PILOT: Pilots of Time by G Ackman

Word Count 500

Pilots of Time
by G Ackman

Mabel didn’t really want lunch, but she knew if she didn’t eat some of it, they would give her grief about it. She really was too excited to eat. Today was Tuesday, and on Tuesdays Oscar came to visit. Dutifully, she swallowed another spoonful of soup and took two bites of her sandwich. She thought maybe it was tomato soup and grilled cheese, but she wasn’t quite sure. Her mind was on Oscar’s visit.

Mabel wiped her mouth and put her napkin on her plate, as she was taught to do when she was just a little girl. She slowly and painfully used her arms to wheel herself to the front door, so she could be there when Oscar arrived. There he was, coming in the door now. Her trembling hands reached out for him and when the woman – Mary? Sarah? – No, Carol, that was it. When Carol put Oscar in her lap, her years and infirmities melted away like ice on a summer day. Oscar’s head nuzzled sweetly against her neck and one of his little paws was lying protectively on her chest. After he said hello, he gave her cheek a little lick – just one – and then settled into her lap, his brown eyes looking up at her and telling her that he was back, and for just this moment, it was only the two of them. Mabel came alive on Tuesdays. Oscar took her back to better days, when she had her little Gretel to jump up on her lap, and Frank was snoozing in his own chair beside her. In those days, they traveled, they entertained, they square danced – they were active. Her hands didn’t shake uncontrollably, her mouth could form the words that her brain wanted her to say, and her feet took her where she wanted to go. Those days shone like jewels in Mabel’s mind and it was the normalcy of holding little Oscar that illuminated those jewels. The rest of her week was spent counting down the days until Tuesday when she would come alive again.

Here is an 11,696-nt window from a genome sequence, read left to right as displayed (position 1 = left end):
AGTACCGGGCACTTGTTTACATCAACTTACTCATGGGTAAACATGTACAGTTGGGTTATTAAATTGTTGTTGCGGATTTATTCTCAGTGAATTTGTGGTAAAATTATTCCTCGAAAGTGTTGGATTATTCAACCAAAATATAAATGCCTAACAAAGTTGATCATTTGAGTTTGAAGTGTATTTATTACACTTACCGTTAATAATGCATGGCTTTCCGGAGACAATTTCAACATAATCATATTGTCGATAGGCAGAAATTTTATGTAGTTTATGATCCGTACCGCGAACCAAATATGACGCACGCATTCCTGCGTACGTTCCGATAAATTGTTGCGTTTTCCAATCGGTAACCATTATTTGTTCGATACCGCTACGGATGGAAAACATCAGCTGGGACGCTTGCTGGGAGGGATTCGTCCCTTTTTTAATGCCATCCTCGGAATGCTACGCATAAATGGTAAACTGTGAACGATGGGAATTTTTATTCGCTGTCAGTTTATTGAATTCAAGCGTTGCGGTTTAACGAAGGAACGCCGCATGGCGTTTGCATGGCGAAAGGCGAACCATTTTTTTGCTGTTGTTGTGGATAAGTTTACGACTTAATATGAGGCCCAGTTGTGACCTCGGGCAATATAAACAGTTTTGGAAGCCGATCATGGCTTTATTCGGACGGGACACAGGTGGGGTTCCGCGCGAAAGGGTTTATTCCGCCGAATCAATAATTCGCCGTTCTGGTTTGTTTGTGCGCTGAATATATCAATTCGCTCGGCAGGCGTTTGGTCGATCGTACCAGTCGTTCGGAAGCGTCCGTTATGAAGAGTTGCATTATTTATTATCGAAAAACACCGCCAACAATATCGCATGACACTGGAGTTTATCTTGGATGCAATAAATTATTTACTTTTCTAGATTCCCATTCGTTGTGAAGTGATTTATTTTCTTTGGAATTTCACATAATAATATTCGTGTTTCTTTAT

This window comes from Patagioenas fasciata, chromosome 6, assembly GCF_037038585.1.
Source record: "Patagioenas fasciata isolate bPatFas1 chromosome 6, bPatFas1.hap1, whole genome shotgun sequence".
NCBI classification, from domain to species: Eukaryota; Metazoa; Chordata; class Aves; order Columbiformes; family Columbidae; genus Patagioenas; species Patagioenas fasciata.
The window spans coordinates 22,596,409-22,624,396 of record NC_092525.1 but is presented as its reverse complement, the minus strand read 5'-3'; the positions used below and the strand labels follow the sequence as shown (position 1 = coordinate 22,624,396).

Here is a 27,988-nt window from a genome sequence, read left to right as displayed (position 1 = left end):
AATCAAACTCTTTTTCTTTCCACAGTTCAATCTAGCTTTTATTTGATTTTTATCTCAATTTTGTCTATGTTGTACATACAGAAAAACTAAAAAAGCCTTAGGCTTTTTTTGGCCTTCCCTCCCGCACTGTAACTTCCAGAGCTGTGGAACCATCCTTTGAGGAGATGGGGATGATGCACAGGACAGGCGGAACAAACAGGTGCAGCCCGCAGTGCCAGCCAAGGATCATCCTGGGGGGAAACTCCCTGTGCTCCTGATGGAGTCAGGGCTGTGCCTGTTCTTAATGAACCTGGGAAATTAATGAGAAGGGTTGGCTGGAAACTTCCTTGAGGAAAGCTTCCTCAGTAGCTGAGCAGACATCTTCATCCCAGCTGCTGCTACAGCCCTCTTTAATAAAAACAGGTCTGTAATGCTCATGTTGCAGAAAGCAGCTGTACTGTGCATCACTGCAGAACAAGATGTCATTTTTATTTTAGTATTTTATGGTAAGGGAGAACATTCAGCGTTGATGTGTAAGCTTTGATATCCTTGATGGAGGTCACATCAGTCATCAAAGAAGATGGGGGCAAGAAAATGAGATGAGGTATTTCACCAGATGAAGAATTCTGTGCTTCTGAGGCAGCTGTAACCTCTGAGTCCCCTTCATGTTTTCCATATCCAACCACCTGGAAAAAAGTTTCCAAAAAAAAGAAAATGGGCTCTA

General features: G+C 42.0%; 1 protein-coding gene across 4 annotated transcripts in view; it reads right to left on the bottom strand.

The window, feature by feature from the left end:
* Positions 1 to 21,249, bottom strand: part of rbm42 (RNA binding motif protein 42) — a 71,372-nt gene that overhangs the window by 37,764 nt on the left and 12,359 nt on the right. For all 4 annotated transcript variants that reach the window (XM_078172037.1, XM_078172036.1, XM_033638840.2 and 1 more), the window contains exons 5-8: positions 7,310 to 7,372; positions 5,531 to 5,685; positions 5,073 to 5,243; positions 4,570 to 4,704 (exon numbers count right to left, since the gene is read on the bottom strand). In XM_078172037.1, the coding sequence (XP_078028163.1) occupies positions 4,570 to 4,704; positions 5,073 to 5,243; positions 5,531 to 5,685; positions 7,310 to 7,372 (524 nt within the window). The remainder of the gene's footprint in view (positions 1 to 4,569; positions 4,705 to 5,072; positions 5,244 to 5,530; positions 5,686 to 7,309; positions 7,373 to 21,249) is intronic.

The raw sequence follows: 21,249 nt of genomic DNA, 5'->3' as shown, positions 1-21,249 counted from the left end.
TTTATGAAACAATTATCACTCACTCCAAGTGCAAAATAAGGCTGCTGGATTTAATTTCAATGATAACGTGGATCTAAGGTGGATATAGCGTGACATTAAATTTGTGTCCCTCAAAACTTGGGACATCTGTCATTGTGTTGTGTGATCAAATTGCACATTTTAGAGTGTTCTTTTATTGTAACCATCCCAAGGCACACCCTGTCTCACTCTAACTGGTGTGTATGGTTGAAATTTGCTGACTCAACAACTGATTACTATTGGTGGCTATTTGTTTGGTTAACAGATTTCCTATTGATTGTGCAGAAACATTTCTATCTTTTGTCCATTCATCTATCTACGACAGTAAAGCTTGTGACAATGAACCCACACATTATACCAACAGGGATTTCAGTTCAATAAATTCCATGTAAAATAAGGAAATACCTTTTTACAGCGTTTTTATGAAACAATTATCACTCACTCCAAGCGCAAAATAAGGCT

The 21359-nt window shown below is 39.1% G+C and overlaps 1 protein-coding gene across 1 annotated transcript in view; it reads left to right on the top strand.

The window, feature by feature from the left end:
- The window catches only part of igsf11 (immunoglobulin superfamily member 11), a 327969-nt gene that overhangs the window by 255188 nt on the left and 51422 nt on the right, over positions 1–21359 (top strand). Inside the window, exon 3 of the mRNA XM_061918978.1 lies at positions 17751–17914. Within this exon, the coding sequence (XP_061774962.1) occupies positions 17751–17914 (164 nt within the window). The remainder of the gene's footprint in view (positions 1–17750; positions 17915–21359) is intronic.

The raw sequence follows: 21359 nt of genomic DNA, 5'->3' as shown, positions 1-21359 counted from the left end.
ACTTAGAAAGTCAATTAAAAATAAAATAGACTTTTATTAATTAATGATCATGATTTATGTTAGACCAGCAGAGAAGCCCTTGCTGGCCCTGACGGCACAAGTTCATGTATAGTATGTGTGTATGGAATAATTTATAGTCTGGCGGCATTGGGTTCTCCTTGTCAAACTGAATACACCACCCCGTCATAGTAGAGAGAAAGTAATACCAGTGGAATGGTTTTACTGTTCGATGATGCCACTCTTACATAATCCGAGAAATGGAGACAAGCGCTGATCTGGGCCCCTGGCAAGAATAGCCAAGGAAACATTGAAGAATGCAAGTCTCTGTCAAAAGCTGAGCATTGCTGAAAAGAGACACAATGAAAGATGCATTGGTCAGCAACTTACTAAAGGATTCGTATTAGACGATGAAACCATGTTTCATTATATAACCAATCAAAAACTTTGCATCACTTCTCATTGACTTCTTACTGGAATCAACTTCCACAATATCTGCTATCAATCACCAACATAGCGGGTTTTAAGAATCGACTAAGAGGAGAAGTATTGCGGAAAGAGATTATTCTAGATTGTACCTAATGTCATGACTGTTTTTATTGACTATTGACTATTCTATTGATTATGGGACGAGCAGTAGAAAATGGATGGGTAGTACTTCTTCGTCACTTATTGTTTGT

Today’s duty nurse was new and this was her first Tuesday. When they told her Carol would be bringing a dog in for the residents to spend time with, Karissa was skeptical. Dogs were not clean and maintaining a hygienic environment was vital to the health of the residents. However, one look at Mabel’s eyes, usually dull, dry, and lifeless, now sparkling with life and love changed her mind. She walked over to Carol and introduced herself. “What made you start to do this,” she asked.

Carol, watching the line of residents waiting for their turn to hold Oscar, smiled gently. “I know what my dogs mean to me and how it would destroy me to not be with them. I wanted to give that feeling back to these people, so I started the pilot program two years ago and now a network of dogs all over the country fly nursing home residents back in time.”

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